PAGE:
Racing Organizer Pleads Guilty to $18m Fraud

Melbourne-native Bill Vlahos, the organizer of The Edge punters’ club, pleaded guilty to defrauding dozens of customers of just under $18m between 2008 and 2013. The 54-year-old admitted to two counts of dishonestly obtaining a financial advantage before the County Court of Victoria. He transferred millions of dollars paid by clients of The Edge into his personal accounts.

Bill Vlahos made a name for himself in the horse racing world by buying several top-tier BC3 thoroughbreds under his banner. His purchases included $2.6m for Black Caviar’s half-sister Belle Couture as well as her brother ‘Jimmy’ for $5m. Despite these large numbers, Vlahos never had the deep pockets he claimed to have.

Bill Vlahos.

Bill Vlahos pleads guilty to 18m in fraud ©Geelong Advertiser

Court documents describe The Edge as a ‘Ponzi scheme’, which gave Vlahos the extra capital to buy these horses. The court found that 35 different syndicates, involving 68 people, were caught up in the scam. The victims were led to believe that Vlahos was using their investments to bet on horses on their behalf.

These numbers were only after the plea deal, however. The prosecution’s original charges included 350 offenses that involved more than 1,000 people pouring money into Vlahos’s accounts. This original claim amounted to a total of $120m scammed as well as one count of attempting to destroy documents to be used as evidence.

A Hopeless Scheme

Vlahos setup The Edge punter’s club in 2002/2003. He claimed to have refined a system to select and back winning horses. Operating partly in secret, this club was based purely on trust and included no written agreements between investors and operators. Vlahos even agreed to be paid 5 percent of the winnings, a considerable step down from the 10 percent standard bookie fee. The problem was that he wasn’t making these bets, at least not at the amounts he claimed.

Investors would be supplied with a results sheet after races were won. According to court documents:

“The betting numbers attached to the betting sheets were not true or accurate and the betting and results sheets contained false information.”

In an example from May 2008, The Edge claimed to put $219,000 on the horse Gorky Park, winning back $657,000. However, they had only actually bet $2,500, winning back $9,000. This all amounted to basically a robbing-Peter-to-pay-Paul scheme with no real profits or honest bets from the club itself. As such a system is inherently unstable, it was all bound to come down eventually.

Everything came to a head when The Edge reported a three-month ‘bumper’ streak in 2013, which meant that Vlahos was flooded with demands from customers to cash-out and leave the club for good. Court documents even show Vlahos sending screenshots that seemed to show bank accounts with a total balance well over $171m when in reality these bank accounts had just over $2,000.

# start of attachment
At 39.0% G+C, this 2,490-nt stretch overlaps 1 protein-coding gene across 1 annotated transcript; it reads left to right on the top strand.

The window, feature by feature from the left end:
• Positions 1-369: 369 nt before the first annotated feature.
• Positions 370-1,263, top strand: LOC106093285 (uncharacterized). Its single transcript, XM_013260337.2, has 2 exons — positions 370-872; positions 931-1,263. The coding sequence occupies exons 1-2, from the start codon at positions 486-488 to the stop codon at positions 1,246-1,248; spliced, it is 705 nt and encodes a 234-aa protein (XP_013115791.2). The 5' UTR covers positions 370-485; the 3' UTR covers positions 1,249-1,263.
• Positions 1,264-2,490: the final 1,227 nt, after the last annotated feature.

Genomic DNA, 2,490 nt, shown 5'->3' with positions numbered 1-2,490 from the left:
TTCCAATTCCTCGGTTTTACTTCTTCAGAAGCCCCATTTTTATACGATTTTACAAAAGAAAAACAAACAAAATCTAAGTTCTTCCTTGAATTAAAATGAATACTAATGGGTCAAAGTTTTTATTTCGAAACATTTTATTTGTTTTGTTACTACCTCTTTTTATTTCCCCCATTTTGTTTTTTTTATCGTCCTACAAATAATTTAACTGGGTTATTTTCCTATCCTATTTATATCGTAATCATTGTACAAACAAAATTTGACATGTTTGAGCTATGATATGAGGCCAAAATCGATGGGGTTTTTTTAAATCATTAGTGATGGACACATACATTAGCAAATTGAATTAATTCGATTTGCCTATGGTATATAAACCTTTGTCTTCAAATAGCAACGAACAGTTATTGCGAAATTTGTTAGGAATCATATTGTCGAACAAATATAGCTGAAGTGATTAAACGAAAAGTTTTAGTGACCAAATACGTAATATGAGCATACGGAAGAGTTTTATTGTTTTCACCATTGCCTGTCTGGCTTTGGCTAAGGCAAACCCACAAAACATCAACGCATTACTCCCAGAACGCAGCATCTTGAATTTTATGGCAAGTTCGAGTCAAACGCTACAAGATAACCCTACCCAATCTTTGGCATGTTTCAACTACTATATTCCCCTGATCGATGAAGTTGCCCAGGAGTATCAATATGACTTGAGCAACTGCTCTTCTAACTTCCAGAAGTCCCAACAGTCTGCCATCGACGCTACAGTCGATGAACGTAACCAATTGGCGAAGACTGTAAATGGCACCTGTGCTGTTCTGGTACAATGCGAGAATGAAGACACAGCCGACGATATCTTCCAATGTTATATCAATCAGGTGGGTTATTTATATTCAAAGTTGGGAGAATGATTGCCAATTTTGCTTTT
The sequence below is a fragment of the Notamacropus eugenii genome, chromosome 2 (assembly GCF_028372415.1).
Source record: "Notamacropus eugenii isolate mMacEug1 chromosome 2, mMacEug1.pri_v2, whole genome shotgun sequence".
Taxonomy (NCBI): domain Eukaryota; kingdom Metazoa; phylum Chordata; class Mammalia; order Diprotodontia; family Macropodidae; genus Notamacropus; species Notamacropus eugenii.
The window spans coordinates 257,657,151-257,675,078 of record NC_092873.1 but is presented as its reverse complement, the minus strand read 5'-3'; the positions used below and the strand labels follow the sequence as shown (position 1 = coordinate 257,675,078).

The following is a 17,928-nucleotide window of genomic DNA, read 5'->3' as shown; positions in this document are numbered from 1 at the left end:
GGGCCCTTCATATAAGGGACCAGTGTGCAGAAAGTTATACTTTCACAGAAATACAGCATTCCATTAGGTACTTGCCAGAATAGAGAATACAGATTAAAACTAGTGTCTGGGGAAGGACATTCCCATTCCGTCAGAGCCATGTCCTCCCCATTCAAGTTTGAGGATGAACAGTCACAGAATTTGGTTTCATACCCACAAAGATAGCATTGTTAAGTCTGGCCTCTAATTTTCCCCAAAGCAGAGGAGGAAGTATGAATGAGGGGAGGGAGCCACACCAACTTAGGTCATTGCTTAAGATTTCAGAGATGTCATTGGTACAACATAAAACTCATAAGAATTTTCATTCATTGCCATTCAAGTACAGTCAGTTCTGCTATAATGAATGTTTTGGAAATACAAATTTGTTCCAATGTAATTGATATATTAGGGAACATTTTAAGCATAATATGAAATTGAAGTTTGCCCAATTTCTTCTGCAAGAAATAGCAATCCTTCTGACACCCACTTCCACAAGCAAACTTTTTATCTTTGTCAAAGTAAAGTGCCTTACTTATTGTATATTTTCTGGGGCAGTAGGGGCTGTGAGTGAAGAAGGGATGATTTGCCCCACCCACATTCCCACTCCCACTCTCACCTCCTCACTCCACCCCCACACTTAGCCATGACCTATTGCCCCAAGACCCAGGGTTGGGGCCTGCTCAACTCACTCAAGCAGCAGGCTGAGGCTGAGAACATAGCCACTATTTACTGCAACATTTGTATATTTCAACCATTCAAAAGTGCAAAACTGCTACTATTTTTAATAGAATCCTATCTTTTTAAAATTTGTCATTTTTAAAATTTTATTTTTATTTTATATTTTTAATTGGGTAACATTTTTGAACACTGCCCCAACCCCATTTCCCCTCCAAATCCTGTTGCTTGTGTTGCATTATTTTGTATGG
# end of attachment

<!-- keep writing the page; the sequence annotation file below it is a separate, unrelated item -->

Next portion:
As a way out of this crisis, Vlahos told club members that his business associate Daniel Maxwell had stolen $194m in punting profits from their joint account. This business associate, based in Dubai, was responsible for placing the club’s enormous offshore bets. However, the prosecution successfully argued that Maxwell never actually existed, and that he was just part of Vlahos’s elaborate lie.

This deception also included spending an enormous amount of acquired funds on ‘unrelated personal expenditures’. Vlahos had set up a number of other businesses including a wine-distribution company and a stud-farm as well as buying luxurious vehicles and clothing, business-class transport, a vacation home, and fees for a school in Singapore. Vlahos finally filed for bankruptcy in December 2013.

Vlahos Claims That He Acted Alone

Vlahos has claimed that he acted alone in these operations, more specifically that his wife Joanne had no knowledge of the dishonesty.

Vlahos has had trouble holding up this claim, however. Court documents contain emails between Bill and Joanne Vlahos that show numbers being cut and pasted into old betting sheets, which were then sent to investors.

One of these emails contain a message in which Bill reaffirms his wife’s innocence to her:

“You are a beautiful person that deserves none of this. You trusted me implicitly. I am responsible for everything that has happened. Me and only me.”

The Case Winds Down

After weeks of negotiations between the defense and the prosecution, Vlahos formally pleaded guilty on the day his trial was scheduled to begin. This was a flip for Vlahos, who had originally maintained his innocence. This wasn’t the only flip, however.

Judge Douglas Trapnell had originally stated that he would revoke bail and keep the husband and father of two in custody, but then changed his mind after an appeal by defense counsel Justin Wheelahan. This was rather unexpected from the judge, who has a usual practice of remanding the accused after a guilty verdict.

Wheelahan argued that his client didn’t pose a danger to anyone and wouldn’t try to contact anyone from the prosecuting team. Vlahos had a record of abiding by his bail conditions and had no plans to flee. His strong family connections, his relationship to his wife and his two sons, were used to show that he provided no flight risk. Judge Trapnell was firm that Vlahos would see jail time given the series nature of his two offenses.

Vlahos is expected to return to court in early February, which means he can spend the holidays with his wife and two teenage children.

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